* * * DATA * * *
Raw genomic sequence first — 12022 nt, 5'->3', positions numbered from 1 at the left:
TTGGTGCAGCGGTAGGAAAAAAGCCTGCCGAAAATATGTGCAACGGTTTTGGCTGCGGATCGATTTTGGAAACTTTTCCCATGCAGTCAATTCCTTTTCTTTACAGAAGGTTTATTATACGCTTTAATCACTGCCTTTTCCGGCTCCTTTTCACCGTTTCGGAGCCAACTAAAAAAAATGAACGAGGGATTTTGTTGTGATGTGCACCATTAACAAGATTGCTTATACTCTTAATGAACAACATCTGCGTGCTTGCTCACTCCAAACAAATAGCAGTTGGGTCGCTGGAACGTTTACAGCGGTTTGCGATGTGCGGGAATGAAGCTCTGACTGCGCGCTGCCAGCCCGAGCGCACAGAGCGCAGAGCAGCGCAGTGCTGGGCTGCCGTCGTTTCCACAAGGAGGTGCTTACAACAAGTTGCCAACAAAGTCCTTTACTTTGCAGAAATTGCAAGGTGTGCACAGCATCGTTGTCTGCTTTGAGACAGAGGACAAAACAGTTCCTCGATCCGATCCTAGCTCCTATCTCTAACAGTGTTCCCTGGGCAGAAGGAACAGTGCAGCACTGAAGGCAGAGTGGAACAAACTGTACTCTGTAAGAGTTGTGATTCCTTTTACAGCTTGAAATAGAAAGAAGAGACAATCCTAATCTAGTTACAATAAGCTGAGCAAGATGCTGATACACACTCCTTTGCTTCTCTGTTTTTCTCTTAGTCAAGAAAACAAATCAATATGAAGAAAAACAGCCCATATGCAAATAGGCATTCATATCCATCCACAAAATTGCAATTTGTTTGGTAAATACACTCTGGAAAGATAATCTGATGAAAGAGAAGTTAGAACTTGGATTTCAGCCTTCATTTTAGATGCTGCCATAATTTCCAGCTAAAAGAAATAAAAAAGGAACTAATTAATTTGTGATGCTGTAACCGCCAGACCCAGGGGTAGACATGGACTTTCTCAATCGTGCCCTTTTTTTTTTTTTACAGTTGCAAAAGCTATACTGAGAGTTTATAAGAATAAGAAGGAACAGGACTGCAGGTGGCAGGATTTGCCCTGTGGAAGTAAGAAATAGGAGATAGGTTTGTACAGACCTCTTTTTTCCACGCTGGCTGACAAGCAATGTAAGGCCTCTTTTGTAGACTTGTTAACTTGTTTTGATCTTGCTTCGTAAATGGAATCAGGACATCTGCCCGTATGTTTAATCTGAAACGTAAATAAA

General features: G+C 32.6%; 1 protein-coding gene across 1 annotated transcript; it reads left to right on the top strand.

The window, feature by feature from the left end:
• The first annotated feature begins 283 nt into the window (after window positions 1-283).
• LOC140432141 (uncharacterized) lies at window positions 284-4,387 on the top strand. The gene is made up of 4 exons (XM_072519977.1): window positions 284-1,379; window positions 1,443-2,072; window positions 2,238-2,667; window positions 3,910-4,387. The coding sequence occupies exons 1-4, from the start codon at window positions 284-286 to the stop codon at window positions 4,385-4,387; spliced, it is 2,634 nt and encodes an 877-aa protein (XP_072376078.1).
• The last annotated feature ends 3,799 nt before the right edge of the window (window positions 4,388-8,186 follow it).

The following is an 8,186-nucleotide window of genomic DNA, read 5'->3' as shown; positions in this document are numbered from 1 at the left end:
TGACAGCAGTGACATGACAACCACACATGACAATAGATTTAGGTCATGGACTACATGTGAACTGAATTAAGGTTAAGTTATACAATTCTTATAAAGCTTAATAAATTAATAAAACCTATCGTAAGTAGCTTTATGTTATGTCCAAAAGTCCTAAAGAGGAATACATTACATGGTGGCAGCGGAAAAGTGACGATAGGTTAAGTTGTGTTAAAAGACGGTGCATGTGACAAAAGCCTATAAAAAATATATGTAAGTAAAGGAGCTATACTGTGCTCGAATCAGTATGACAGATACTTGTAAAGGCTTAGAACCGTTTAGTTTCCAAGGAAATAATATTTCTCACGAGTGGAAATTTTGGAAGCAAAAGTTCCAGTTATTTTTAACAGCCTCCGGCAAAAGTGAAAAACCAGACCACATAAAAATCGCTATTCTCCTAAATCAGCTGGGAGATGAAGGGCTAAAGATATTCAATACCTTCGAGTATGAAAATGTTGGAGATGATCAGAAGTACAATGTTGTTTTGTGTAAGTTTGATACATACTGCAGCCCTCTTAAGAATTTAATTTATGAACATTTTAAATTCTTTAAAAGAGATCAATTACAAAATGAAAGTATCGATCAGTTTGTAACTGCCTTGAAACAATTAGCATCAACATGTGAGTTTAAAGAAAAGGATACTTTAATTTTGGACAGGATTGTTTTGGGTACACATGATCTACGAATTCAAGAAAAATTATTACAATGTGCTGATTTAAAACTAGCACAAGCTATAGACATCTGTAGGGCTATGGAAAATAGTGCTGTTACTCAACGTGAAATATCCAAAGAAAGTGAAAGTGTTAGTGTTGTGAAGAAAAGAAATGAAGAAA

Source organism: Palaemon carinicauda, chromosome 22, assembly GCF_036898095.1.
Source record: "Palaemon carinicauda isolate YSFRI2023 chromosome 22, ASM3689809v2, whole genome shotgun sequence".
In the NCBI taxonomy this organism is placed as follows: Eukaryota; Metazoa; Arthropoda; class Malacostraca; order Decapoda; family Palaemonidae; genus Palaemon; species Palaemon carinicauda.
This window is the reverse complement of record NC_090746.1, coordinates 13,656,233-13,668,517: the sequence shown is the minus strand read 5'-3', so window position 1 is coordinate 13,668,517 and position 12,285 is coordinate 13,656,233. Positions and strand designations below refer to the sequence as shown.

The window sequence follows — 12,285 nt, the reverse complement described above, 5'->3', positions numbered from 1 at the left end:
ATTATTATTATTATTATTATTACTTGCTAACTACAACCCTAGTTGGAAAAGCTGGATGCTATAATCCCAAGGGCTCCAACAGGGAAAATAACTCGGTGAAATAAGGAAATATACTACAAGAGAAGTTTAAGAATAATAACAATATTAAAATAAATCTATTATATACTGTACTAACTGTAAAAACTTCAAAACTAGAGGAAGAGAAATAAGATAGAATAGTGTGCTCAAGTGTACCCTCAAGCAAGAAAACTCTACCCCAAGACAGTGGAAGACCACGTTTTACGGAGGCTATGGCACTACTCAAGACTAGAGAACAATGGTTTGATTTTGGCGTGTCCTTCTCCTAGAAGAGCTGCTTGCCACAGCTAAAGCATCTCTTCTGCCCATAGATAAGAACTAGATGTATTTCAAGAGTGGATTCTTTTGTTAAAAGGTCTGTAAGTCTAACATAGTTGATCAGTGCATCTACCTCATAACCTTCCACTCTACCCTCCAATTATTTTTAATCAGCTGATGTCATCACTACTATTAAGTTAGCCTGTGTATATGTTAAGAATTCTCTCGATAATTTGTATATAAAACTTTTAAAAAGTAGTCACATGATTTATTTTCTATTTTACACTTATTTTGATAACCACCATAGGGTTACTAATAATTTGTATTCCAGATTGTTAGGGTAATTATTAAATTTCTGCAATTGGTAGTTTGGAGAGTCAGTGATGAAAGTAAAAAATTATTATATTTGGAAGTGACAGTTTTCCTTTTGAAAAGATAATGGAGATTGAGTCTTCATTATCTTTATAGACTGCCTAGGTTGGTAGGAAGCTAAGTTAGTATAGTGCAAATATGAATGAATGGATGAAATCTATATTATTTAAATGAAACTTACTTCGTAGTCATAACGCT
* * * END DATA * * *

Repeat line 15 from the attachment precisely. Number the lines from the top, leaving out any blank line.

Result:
ATTATTATTATTATTATTATTACTTGCTAACTACAACCCTAGTTGGAAAAGCTGGATGCTATAATCCCAAGGGCTCCAACAGGGAAAATAACTCGGTGAAATAAGGAAATATACTACAAGAGAAGTTTAAGAATAATAACAATATTAAAATAAATCTATTATATACTGTACTAACTGTAAAAACTTCAAAACTAGAGGAAGAGAAATAAGATAGAATAGTGTGCTCAAGTGTACCCTCAAGCAAGAAAACTCTACCCCAAGACAGTGGAAGACCACGTTTTACGGAGGCTATGGCACTACTCAAGACTAGAGAACAATGGTTTGATTTTGGCGTGTCCTTCTCCTAGAAGAGCTGCTTGCCACAGCTAAAGCATCTCTTCTGCCCATAGATAAGAACTAGATGTATTTCAAGAGTGGATTCTTTTGTTAAAAGGTCTGTAAGTCTAACATAGTTGATCAGTGCATCTACCTCATAACCTTCCACTCTACCCTCCAATTATTTTTAATCAGCTGATGTCATCACTACTATTAAGTTAGCCTGTGTATATGTTAAGAATTCTCTCGATAATTTGTATATAAAACTTTTAAAAAGTAGTCACATGATTTATTTTCTATTTTACACTTATTTTGATAACCACCATAGGGTTACTAATAATTTGTATTCCAGATTGTTAGGGTAATTATTAAATTTCTGCAATTGGTAGTTTGGAGAGTCAGTGATGAAAGTAAAAAATTATTATATTTGGAAGTGACAGTTTTCCTTTTGAAAAGATAATGGAGATTGAGTCTTCATTATCTTTATAGACTGCCTAGGTTGGTAGGAAGCTAAGTTAGTATAGTGCAAATATGAATGAATGGATGAAATCTATATTATTTAAATGAAACTTACTTCGTAGTCATAACGCT